As the name says, these are valuable secondary commodities and this specific category has been appropriately treated and regulated. Recyclable materials are, therefore, not subject to the regulations of waste legislation, which is often seen as unreasonable and overstepping the mark. In this aspect, the Waste Framework Directive of the European Union (EU) was a regulatory step back. Only many years later did the EU correct its mistake in that the category of “end of waste” was introduced, which means that certain clean types of scrap are not classed as waste but as products.

It is just that over the years, the steel recycling industry and steel producers as scrap consumers, had had to come to terms with the Waste Framework Directive so that, even today, most scrap, even if meeting the end-of-waste criteria, is treated for simplicity’s sake, as waste. The EU administration had not come to full agreement about good waste, for scrap and companies, because of product criteria, are also subject to the REACH chemical regulation which comes, for those companies involved, at a considerable cost and is subject to lack of know-how. Scrap is neither just a normal product nor a chemical.

The German Federal government formulates a new raw material strategy
The German cabinet, in mid January, published the new raw material strategy of the German government. This was devised under the guidance of the German Ministry for Economy and Energy, in close cooperation with other departments. The strategy names 17 concrete steps which should ensure a safe, responsible and sustainable commodity supply for Germany, for its industry and for exports. Such a commodity strategy was first released by the German government in 2010.

The “update” should prepare German industry for new challenges in this field. For changes such as electromobility and climate change have influences on commodity demands and on the valuation of individual commodities. Some of the measures from the first commodity strategy were kept or developed more. New measures target all of the problems which are not new to industry insiders.

Amongst these are the responsible raw material extraction and sourcing in view of keeping to environmental and social standards, the compliance of due diligence in the supply chain analogue to the existing guidelines of the OECD, and also the mechanism and protection of a fair framework for companies in global competition for commodities, in other words, ensuring a level playing field. As well as all this, the recycling economy should be encouraged. The German government would like to support research and development projects in processing technology and metallurgy. This is especially valid for those commodities which will be used in future technologies.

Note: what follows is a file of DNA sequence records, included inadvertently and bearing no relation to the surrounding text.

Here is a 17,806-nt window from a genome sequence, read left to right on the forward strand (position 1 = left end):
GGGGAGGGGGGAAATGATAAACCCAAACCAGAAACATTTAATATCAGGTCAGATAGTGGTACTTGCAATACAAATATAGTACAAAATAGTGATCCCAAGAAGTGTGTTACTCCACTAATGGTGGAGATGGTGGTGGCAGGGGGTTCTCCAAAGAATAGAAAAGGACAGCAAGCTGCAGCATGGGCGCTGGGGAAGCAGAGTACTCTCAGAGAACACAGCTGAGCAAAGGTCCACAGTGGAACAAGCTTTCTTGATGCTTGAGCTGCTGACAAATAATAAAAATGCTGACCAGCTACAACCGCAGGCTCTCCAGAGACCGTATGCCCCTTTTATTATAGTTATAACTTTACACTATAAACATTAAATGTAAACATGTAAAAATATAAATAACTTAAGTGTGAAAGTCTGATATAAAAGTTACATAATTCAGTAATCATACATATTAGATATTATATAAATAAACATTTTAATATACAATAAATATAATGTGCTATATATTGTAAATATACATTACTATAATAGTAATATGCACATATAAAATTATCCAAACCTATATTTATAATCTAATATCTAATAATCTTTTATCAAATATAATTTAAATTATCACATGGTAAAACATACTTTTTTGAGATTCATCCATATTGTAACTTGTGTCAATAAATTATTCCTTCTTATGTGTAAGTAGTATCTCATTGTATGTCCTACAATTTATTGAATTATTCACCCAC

Change of management – the LME has a Chairwoman
The new chair of the Board of the LME, Mrs Gay Huey Evans, OBE (Officer of the Order of the British Empire) in an interview to the news outlet, Fastmarkets MB, spoke about today’s challenges facing the Exchange. At the beginning of December, the experienced financial expert took over the position from Sir Brian Bender who had held the position of LME Chairman for almost ten years. In the interview she spoke about the future of the traditional floor trading which takes place twice a working day on the Exchange.

Even today traders sit in a ring formation on red leather sofas, in keeping with a tradition more than one hundred years old. Commodity prices are traded either in open outcry or by hand signals. Because many market traders nowadays mainly use the three months contract as a hedging instrument, the LME saw the possibility of replacing the traditional method of trading with a new digital method.

Hardly two months later, at the beginning of February, the LME decided to keep the traditional floor trading. For industry, the price settlement, which is determined in the ring, is important, since many physical contracts are based on the official closing price of the day. This means that the LME is one of the few exchanges in the world which still has traditional floor trading.

LME (London Metal Exchange)

LME Official Close (3 month)
February 11, 2020
  Nickel (Ni) Copper (Cu) Aluminium (Al)  
Official Close
3 Mon.Ask
13,150.00
USD/mt
5,714.00
USD/mt
1,717.00
USD/mt
 
LME stocks in mt
  January 14, 2019 February 11, 2020 Delta in mt Delta in %
Nickel (Ni) 177,600 208,722 + 31,122 + 17.52%
Copper (Cu) 128,100 170,000 + 41,900 + 32.71%
Aluminium (Al) 1,381,175 1,239,800 – 141,375 – 10.24%